Don Williams Dead At 78

The Country Music world mourns the loss of one of its’ most distinctive song stylists with the passing of Don Williams after a short illness. He was 78.

A native of Floydada, Texas, Williams was born May 27, 1939. He grew up in Portland, TX, graduating there in 1958. Music had always been a part of his upbringing, entering – and winning – a talent contest when he was just three years old. For his efforts, Williams received an alarm clock. He began playing guitar during his teen-age years, learning the songs that he heard on the radio during that period. He and his friends played in local bands around the area, and he wed wife Joy Bucher on April 10, 1960.

To support his family – which would grow to include two sons, Gary and Timmy – Williams worked at a number of odd jobs, including oil field work, and also as a bill collector. While living in Corpus Christi in 1964, he formed the folk-styled trio The Pozo Seco Singers with Lofton Cline and Susan Taylor. They stayed together for seven years, with their biggest hit being “Time.”

After the group disbanded in 1969, Williams soon found his way to Nashville. By 1971, he had a songwriting contract with the publishing company owned by Jack Clement. The next year would see Williams ink a recording deal with Clement’s JMI Records. He made his chart debut with “The Shelter of Your Eyes” in 1973, and was soon hitting the charts time and again with a much more laid-back sound than a lot of the music coming out of Nashville at the time. 1974 would see Williams top the charts for the first time with “I Wouldn’t Want To Live If You Didn’t Love Me.” From that point all the way through 1991, each Williams single would hit the Top-40 on the Billboard Country charts. His 1970s hits included such chart toppers as “Tulsa Time,” “She Never Knew Me,” and “It Must Be Love.” His career grew steadily through label shifts to ABC / Dot, MCA, Capitol, and finally RCA. Williams also gained a devoted following overseas in such unlikely spots as England, Ireland, and New Zealand , and even South Africa and Kenya – where he reached superstar status. He was named the Male Vocalist of the Year by the Country Music Association in 1978. Though known for being very low-key and soft spoken, Williams did make two movie appearances – 1974’s W.W. and The Dixie Dancekings, and 1980’s Smokey and the Bandit II.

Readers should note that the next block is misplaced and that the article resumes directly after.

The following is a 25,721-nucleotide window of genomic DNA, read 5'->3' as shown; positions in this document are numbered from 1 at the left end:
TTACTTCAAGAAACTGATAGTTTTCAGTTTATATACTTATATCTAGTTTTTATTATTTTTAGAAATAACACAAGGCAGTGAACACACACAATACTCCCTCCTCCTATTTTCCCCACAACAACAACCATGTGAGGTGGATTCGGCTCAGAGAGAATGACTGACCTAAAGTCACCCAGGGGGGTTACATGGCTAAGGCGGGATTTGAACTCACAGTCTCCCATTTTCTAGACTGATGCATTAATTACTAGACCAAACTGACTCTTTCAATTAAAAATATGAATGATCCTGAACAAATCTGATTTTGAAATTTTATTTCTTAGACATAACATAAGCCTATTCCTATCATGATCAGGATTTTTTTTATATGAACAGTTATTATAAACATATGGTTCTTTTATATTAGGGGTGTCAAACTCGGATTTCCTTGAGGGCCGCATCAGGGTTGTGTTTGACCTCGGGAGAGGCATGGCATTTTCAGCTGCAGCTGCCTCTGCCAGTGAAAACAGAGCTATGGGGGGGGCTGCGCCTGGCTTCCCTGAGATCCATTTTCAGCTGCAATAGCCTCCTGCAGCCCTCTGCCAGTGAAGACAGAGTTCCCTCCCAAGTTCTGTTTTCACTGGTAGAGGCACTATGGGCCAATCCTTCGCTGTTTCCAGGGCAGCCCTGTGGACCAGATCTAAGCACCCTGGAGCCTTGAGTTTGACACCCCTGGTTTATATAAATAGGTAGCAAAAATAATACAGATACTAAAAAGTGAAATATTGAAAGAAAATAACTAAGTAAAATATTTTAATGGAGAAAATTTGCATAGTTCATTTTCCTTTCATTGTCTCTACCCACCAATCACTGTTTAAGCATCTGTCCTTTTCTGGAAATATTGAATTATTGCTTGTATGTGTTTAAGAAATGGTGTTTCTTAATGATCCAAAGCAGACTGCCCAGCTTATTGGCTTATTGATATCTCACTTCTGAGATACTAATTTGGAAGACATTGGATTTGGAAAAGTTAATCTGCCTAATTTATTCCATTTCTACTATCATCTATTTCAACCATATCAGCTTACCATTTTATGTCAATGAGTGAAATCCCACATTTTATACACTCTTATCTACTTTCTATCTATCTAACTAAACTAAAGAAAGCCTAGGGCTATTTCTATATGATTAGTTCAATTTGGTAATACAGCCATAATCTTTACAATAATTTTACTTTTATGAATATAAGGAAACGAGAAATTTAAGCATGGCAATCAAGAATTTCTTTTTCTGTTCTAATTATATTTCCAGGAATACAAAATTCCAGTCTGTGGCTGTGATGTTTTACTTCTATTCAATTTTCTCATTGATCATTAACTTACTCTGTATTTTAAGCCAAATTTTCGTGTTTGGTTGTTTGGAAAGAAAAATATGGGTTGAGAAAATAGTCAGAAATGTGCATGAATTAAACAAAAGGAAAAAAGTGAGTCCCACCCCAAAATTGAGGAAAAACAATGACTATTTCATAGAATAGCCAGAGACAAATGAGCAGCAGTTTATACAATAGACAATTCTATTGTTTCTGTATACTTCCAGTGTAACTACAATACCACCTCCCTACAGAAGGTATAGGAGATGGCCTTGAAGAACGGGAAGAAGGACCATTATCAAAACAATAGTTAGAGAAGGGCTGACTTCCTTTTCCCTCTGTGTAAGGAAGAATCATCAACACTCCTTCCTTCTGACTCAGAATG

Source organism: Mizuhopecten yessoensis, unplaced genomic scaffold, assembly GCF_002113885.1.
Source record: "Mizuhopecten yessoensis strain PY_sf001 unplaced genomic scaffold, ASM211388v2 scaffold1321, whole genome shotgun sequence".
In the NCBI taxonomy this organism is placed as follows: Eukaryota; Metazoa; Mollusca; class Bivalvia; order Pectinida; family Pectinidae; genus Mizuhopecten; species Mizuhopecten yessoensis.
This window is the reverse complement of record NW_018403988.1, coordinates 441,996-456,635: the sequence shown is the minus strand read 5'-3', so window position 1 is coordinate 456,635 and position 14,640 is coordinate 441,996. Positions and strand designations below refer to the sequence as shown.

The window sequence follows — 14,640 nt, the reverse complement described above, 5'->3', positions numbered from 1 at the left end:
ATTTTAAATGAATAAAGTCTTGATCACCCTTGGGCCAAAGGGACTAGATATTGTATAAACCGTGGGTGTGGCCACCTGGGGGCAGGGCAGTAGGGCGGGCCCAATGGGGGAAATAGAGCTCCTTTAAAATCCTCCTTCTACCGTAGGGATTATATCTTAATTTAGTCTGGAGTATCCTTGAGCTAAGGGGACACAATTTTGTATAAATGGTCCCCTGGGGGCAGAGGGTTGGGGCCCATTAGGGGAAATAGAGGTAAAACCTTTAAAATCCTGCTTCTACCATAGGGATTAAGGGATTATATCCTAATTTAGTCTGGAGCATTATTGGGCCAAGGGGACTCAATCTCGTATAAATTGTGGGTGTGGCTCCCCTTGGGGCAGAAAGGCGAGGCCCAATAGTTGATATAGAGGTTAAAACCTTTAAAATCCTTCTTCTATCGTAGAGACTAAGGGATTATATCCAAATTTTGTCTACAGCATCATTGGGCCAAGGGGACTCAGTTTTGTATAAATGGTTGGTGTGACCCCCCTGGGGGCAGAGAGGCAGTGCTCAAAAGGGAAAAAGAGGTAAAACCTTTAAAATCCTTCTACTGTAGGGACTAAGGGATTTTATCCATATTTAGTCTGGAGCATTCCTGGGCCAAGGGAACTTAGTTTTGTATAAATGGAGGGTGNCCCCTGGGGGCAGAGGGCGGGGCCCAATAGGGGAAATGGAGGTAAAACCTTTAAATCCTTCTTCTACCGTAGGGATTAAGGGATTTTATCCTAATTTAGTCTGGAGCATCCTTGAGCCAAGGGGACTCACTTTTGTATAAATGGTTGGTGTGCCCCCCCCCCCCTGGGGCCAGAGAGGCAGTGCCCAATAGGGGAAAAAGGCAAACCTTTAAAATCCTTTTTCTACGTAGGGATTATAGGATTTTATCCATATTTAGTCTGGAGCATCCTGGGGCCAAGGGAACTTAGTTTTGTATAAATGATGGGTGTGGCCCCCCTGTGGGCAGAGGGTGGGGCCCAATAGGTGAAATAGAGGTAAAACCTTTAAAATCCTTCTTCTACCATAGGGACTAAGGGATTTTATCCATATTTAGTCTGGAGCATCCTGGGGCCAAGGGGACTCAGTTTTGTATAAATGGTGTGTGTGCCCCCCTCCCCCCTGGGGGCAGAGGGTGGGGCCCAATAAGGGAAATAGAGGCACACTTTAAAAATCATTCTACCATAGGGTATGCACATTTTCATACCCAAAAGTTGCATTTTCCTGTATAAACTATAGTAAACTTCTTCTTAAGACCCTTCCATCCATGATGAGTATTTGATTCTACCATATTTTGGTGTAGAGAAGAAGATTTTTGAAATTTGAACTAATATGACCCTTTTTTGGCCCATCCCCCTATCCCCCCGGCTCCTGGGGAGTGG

The 1980s saw no slow down in Williams’ recorded output, with the singer notching his biggest hit with 1981’s “I Believe In You,” which not only topped the Country charts, but crossed over to No. 24 on the Hot 100. By this time, he had earned the nickname “The Gentle Giant” for his trademark mellow sound, and the hits continued to pile up throughout the rest of the decade – “Stay Young,” “If Hollywood Don’t Need You,” and “One Good Well” being three of his biggest of the 1980s. His final top ten came in 1991, with “Lord Have Mercy On A Country Boy,” a song that Josh Turner – a Williams fan – would record in 2006.

Though the changing of the guard at radio slowed down Williams’ chart success, he continued to perform for sold-out crowds in America and abroad, playing a final tour in 2006. However, retirement was not in the cards for the singer, who returned to the road in 2010 – the same year that he was inducted into the Country Music Hall of Fame. Williams’ return to the spotlight also included a pair of albums on Sugar Hill, 2012’s And So It Goes, and 2014’s Reflections, which included contributions from Alison Krauss, Vince Gill, and Keith Urban. It was a sign of his enduring appeal that both albums hit the Top-20 on the Billboard Country Albums charts – his biggest rank there in three decades.